Saving Baby Joseph



Joseph Maraachli

Joseph Maraachli, born January 22, 2010, suffers from the Classic Infantile form of Sandhoff disease. The thirteen-month-old has been in a vegetative state since last fall, has minimal brain function, and will inevitably die sometime within the next two years. Until earlier this month, Joseph was being kept alive on a respirator in a Canadian hospital in London, Ontario. On February 17, when he developed the need for a tracheotomy, his doctors decided it would be both cruel and futile to subject him to the surgery, and opted to remove him from the respirator, an action planned for February 21 (in a sad irony, the day is celebrated as “Family Day” in much of Canada). At that point an American priest and several “right-to-life” groups, as well as Fox News, intervened at the urging of the child’s parents and managed to have Joseph relocated to Missouri, where he had the tracheotomy performed this week. He will remain under skilled nursing care until his death.

At an early-March rally, a man protests the doctors' refusal to perform a tracheotomy on Maraachli's young son before releasing him into his family's care.

I became aware of this story when it was reported recently at Free Republic, amid much tearful rejoicing and some gloating triumphalism over having defeated the “death panel” that would deprive baby Joseph of his life. Read the first dozen comments or so, and you will see how overjoyed the Freepers were to hear of this baby’s “rescue.”

Now, I know quite a lot about the people who posted those comments. I’ve followed them individually for years, and I understand their political views. They are fierce believers in “cost-cutting”…not just to the subcutaneous level…right down to the bone! But do they have any concern at all for the cost of surgery for this terminally ill, comatose child, followed by keeping him hospitalized on a respirator for a year (possibly two years) until his inevitable death?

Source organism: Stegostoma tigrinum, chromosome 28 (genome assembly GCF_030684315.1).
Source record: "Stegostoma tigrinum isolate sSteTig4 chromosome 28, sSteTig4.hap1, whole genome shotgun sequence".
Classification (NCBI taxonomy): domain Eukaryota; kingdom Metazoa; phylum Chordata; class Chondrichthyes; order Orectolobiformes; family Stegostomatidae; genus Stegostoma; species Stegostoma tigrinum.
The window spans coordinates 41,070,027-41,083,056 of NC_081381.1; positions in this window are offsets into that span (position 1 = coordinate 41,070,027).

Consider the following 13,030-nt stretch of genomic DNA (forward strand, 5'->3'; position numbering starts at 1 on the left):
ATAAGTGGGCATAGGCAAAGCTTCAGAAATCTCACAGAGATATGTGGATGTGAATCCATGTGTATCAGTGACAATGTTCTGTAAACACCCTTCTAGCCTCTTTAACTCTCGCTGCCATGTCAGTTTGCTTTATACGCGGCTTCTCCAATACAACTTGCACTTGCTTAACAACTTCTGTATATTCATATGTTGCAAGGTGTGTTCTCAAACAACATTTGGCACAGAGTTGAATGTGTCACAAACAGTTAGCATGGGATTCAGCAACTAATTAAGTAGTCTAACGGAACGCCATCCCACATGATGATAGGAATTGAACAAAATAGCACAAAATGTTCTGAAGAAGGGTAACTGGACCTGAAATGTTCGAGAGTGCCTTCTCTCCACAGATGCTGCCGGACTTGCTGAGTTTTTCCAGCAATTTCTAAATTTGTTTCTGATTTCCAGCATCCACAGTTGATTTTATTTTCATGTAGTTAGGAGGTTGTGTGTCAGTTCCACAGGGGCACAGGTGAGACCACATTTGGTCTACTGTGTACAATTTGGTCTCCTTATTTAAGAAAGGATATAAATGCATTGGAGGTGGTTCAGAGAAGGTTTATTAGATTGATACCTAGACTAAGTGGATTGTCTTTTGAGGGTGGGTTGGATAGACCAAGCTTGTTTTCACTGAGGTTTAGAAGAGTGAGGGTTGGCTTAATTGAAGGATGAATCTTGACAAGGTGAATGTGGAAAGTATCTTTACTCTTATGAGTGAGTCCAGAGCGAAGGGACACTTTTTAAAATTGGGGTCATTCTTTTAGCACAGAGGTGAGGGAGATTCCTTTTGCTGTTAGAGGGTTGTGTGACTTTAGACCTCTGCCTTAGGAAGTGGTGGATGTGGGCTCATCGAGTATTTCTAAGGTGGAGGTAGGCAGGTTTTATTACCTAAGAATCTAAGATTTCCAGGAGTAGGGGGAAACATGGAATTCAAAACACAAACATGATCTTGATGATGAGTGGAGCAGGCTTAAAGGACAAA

Apparently not.

This perplexes me. It’s a conundrum, a true enigma. So I tug at the thread a bit:

  • In 2009, Medicare paid $55 billion for hospital and doctor bills in the last two months of patients’ lives. From the linked article: “That’s more than the budget for the Department of Homeland Security, or the Department of Education. And it has been estimated that 20 to 30 percent of these medical expenses may have had no meaningful impact. Most of the bills are paid for by the federal government with few or no questions asked.” The most expensive city to die in is Manhattan, where your last 6 months will cost you, on average, $35,838; the least expensive is Wichita Falls, Texas, at $10,913.
  • More and more older people are demanding—and receiving—major organ transplants, including heart, lung, liver and kidney. “The fastest growing part of our waiting list is older people,” says Walter Graham, executive director of the United Network for Organ Sharing (UNOS), a Richmond, Va. nonprofit that operates OPTN under a federal government contract. “At the end of 1989, only a few hundred of the roughly 15,750 people awaiting organ transplants—about one in forty—was 65 or older; 20 years later, more than 17,700 of the nearly 105,600-person waiting list—one in six—was at least 65 years old.”
  • Heart surgery, including bypass, angioplasty and pacemaker installations, has risen sharply in patients over the age of 80 in recent years. “Over the last decade we are doing procedures in patients once believed to be too old for these procedures,” said chest surgeon Dr. Mark R. Katlic, of Geisinger Wyoming Valley Medical Center in Wilkes-Barre, Pennsylvania. “It’s my belief that this is a positive development,” he said, cautioning that the study didn’t prove the new treatment had reduced the number of deaths.
  • And, finally, new cancer “wonder” drugs are available that prolong life for a few weeks or months, but cost $100,000 for a course of treatment. These drugs are in huge demand, and health insurers are increasingly pressured to pay for them.

All these things cause me to ask two questions.